The case for carbon taxes

Based on poll results to date, this federal election will bring a humiliating defeat to the Liberals. There are sensible reasons to vote for the other parties, but many Canadians might do so based on the Liberal “Green Shift” proposals for taxing carbon emissions. This is not a sensible reason. It says something deeply depressing about Canadians’ unwillingness to grapple with a major international problem.

For two decades, Canadians have been all talk, no action. We signed the Kyoto Accord and gave ourselves ambitious targets for lower emissions. Since we signed, our emissions have risen faster than those of the Americans—who didn’t sign—and no one expects Canada to meet its Kyoto targets.

Canadians are not the only ones refusing to deal with the problem. The burgeoning middle class in China, India, Vietnam, Thailand, and elsewhere are enjoying industrial prosperity, which means they, too, are major greenhouse-gas emitters. (China alone now consumes 10 percent of world oil production.) When they’re confronted with their responsibility for global warming, their retort goes like this: “You in the West have enjoyed two centuries of industrial prosperity; we want it too. You used the atmosphere as a dump. You make the first moves to dump less. If you act, we will—probably—do likewise. If you don’t act, why should we?” It is a powerful argument.

There are two ways to “dump” less: incur a dramatic economic recession (as took place in the former Soviet empire after 1989) or make people pay to emit greenhouse gases. Given the current chaos in world financial markets, we may get a serious recession. I hope not. To reduce emissions without a recession, we must price activities that generate emissions. Exhortations (like Rick Mercer’s “one tonne challenge” TV ads) don’t work.

There is near unanimity among economists: paying for emissions is the only foundation for successful climate-change policy. It induces consumers to reduce activities that cause emissions, and it encourages firms to develop new technologies that don’t emit carbon. In turn, there are two ways to price emissions: impose carbon taxes that vary according to greenhouse gases emitted, or cap total emissions among major emitters and establish a market in which firms can buy and sell emission permits.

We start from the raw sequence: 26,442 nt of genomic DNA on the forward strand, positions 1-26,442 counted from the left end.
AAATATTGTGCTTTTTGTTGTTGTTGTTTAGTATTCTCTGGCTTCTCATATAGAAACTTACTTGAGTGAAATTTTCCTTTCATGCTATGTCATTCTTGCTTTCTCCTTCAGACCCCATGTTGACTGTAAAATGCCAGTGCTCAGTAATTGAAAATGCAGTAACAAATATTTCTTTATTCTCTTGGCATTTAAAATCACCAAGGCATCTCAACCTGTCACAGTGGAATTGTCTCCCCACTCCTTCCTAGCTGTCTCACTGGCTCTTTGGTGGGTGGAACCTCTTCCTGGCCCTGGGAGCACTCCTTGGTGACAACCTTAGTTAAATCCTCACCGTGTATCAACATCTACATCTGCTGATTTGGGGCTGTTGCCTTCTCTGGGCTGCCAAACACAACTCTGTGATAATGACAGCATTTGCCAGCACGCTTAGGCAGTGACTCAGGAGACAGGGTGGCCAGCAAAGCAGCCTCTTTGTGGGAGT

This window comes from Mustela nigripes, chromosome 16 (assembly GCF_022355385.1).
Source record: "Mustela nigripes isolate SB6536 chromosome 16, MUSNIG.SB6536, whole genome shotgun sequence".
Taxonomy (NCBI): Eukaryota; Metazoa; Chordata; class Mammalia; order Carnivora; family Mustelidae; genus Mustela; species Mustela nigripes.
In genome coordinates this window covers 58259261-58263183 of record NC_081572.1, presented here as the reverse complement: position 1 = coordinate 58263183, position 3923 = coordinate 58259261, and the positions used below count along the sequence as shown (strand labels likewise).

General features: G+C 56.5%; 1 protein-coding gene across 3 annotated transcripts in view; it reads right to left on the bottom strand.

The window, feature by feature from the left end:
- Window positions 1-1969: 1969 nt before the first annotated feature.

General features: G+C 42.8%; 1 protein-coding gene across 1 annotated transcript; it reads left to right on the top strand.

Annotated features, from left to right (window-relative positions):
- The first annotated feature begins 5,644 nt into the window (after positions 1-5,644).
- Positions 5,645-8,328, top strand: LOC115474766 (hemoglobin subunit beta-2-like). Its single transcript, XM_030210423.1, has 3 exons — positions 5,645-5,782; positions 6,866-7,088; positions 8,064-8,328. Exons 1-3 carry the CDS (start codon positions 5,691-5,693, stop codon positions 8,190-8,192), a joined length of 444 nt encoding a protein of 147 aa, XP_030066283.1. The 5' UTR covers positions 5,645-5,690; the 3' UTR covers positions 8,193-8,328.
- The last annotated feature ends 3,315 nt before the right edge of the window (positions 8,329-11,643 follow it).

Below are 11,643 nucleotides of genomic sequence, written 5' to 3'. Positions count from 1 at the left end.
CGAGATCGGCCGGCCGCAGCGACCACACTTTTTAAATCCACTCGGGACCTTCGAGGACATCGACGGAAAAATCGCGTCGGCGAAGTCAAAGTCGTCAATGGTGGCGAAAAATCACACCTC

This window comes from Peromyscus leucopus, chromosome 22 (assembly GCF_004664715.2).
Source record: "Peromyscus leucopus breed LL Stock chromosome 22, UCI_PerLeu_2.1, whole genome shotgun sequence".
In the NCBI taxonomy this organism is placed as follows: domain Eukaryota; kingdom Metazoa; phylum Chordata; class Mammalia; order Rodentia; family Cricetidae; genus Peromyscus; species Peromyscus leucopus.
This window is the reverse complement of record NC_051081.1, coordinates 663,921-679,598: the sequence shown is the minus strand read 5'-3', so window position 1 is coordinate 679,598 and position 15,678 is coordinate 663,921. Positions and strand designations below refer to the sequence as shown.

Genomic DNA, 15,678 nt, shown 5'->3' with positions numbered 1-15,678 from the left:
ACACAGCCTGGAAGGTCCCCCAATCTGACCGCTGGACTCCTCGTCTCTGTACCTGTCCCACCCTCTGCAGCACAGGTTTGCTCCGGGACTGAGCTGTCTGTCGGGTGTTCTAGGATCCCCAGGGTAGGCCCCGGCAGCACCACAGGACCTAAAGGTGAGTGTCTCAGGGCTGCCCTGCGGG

A “cap and trade” system can work—the most important example is the European Union’s Emission Trading Scheme. However, carbon taxes are administratively easier to implement and cover a higher share of carbon-emitting activities. Those countries having achieved the best results are in Northern Europe. They have relied on both carbon-taxing and cap and trade. And pricing emissions has not brought on recessions.

Starting in July 2008, B.C. implemented North America’s first significant carbon tax. The tax starts at a low rate per tonne of carbon emitted, with a scheduled commitment to ramping up the tax in future years. It is a broadly based tax that gives people ample time to adapt. The tax is accompanied by a clear set of tax reductions to ensure revenue neutrality. Furthermore, the reductions are designed to favour the poor. The Green Shift proposals are broadly similar.

Both initiatives deserve support; both initiatives are mired in controversy that may humble their proponents. Five centuries ago, Machiavelli observed: “There is nothing more difficult to carry out, nor more doubtful of success, nor more dangerous to handle, than to institute a new order of things.” Implementing a climate-change policy that works is, rather obviously, to “institute a new order of things”.

The Tories have damned carbon taxation as a scheme to thwart Alberta’s prosperity and return Canada to discredited “tax and spend” traditions. The B.C. and federal NDP have opposed carbon taxation on the spurious grounds that the alternative cap and trade system is inherently superior, that it will make the “big polluters” pay with no cost to consumers. The NDP ignore the fact that, if forced to buy emission permits, the “big polluters” will pass on the cost via price increases.

There remain two weeks for Canadians to change their minds.